Is there a male bias in the blogosphere? Many people would say that, when looking at political blogs in particular, that question would be akin to wondering whether there is any evidence of global warming or not.
There was an interesting Boston Globe commentary that my thesis advisor Lynn Liccardo sent to me earlier this month, about how the vast majority of political bloggers--especially the prominent ones--were male. She was interested in knowing what Henry and I thought, if we had seen the article, since so much of our work deals on participatory culture and the way that new technologies are changing dynamics.
But I think these are very real issues to discuss. The piece, by Ellen Goodman, posits a variety of possibilities: that males interested in politics have entrenched networks that help them get more visibility, more gigs in the traditional media, etc.
Or perhaps that the typical blog reader is male. She writes, "The typical political blog reader is a 43-year-old man with an $80,000 family income. Is it any surprise that Hillary Clinton gets only 9 percent in most online-activist polls, while garnering more than 40 percent in traditional polls?" Another theory is that men simply dominated the Internet early on as lead users and that this early dominance has continued on. Or even that many female voices are scared silent.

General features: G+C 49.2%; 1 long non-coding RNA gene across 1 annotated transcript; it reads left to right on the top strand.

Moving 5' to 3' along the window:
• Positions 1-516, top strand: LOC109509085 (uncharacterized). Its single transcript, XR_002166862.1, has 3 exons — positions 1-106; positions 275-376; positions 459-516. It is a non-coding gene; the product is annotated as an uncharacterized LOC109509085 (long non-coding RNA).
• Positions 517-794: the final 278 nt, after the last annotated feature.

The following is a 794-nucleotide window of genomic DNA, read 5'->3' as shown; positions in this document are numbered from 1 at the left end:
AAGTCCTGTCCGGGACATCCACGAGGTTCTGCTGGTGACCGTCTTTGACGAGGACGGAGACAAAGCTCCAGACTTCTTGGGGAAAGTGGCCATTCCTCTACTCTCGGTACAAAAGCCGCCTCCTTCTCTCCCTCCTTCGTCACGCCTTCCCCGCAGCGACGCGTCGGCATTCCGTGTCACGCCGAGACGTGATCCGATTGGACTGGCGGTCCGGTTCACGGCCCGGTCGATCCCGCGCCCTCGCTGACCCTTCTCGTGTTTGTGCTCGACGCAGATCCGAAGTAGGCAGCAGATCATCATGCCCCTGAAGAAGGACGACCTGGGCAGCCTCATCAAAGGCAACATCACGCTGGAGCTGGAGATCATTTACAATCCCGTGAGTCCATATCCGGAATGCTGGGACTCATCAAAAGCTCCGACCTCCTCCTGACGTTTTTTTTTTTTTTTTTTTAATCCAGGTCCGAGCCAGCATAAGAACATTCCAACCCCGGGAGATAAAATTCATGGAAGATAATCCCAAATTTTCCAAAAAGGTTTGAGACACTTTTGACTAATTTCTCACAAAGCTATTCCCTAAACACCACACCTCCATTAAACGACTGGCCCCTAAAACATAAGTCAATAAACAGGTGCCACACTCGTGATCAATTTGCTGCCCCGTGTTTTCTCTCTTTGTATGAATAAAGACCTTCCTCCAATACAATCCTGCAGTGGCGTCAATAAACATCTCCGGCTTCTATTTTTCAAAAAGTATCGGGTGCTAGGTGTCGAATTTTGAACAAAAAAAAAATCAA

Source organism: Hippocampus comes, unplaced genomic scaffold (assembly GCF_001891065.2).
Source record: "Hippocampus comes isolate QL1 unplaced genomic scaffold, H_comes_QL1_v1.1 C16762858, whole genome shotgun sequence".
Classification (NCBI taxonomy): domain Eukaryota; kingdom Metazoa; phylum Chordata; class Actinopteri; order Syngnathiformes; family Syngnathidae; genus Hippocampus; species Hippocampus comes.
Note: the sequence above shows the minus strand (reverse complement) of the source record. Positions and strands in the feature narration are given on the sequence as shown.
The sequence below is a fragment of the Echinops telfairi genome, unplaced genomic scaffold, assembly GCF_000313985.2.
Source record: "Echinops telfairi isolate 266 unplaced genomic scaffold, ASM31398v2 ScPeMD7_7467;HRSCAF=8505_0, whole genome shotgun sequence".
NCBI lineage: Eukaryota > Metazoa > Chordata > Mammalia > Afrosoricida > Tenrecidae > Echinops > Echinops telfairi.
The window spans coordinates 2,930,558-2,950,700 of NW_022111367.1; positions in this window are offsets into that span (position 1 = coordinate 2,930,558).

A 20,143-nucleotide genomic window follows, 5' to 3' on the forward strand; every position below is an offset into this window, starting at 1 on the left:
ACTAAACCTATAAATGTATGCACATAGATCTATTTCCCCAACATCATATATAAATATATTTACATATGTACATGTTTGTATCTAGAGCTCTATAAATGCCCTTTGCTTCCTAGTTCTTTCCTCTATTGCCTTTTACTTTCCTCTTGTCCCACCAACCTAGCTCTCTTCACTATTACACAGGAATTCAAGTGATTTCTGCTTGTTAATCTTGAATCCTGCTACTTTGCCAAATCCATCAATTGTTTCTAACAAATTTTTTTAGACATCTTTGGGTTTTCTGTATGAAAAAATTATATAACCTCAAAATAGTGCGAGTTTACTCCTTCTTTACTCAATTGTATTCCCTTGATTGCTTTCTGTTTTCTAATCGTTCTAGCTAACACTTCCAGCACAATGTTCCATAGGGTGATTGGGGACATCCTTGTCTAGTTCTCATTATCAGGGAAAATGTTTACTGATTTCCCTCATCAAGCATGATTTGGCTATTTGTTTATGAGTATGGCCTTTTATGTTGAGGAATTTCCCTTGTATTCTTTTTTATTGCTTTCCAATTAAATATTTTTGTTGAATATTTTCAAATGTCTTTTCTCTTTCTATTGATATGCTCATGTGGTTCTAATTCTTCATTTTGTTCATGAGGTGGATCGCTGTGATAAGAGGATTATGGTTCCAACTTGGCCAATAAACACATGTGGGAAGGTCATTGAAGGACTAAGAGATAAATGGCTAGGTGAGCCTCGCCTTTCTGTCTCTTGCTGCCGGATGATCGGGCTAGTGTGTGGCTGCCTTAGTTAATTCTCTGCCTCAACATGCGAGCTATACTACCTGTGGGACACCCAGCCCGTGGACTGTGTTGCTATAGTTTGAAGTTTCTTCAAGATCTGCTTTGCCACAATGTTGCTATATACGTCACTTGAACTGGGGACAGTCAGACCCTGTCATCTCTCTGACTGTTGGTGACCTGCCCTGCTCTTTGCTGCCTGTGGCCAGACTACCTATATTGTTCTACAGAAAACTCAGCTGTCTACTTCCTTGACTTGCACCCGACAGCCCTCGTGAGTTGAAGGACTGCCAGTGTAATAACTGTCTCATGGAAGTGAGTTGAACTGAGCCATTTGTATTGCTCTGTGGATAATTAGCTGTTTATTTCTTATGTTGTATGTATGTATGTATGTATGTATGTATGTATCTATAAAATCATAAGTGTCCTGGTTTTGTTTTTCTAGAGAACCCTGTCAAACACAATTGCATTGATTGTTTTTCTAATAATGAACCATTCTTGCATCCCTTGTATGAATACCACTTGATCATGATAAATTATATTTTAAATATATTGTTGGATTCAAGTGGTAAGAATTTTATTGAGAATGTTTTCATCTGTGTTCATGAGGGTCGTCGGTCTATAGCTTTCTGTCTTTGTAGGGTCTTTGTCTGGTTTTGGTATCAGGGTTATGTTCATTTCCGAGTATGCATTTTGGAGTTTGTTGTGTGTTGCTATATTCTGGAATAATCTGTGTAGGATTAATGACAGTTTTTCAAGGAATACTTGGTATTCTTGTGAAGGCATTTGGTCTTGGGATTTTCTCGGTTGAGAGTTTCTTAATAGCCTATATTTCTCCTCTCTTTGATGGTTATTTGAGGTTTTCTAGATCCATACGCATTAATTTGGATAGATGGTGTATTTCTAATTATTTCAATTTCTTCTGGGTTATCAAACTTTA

Political blogging is outside my area of study, and largely outside my area of interest. But the implications these questions have on citizenship, the nature of produsing news online, and a vibrant and healthy online environment for a democracy of ideas is at the heart of what I care about.
I'm writing today in a few of my updates about marginalized voices. I often focus on this from a fan perspective, where the voices of non-straight, non-white, non-male, non-young, and so on are often under-served. That gender discrepancies carry over to new technologies are no surprise; I would not consider myself a technological determinist, and no technology is a cure-all to biases and imbalances in our culture.
In a way, these harken back to the conversation we've been having in academia for a while, dealing with gender issues in relation to fan studies. See my initial post about this series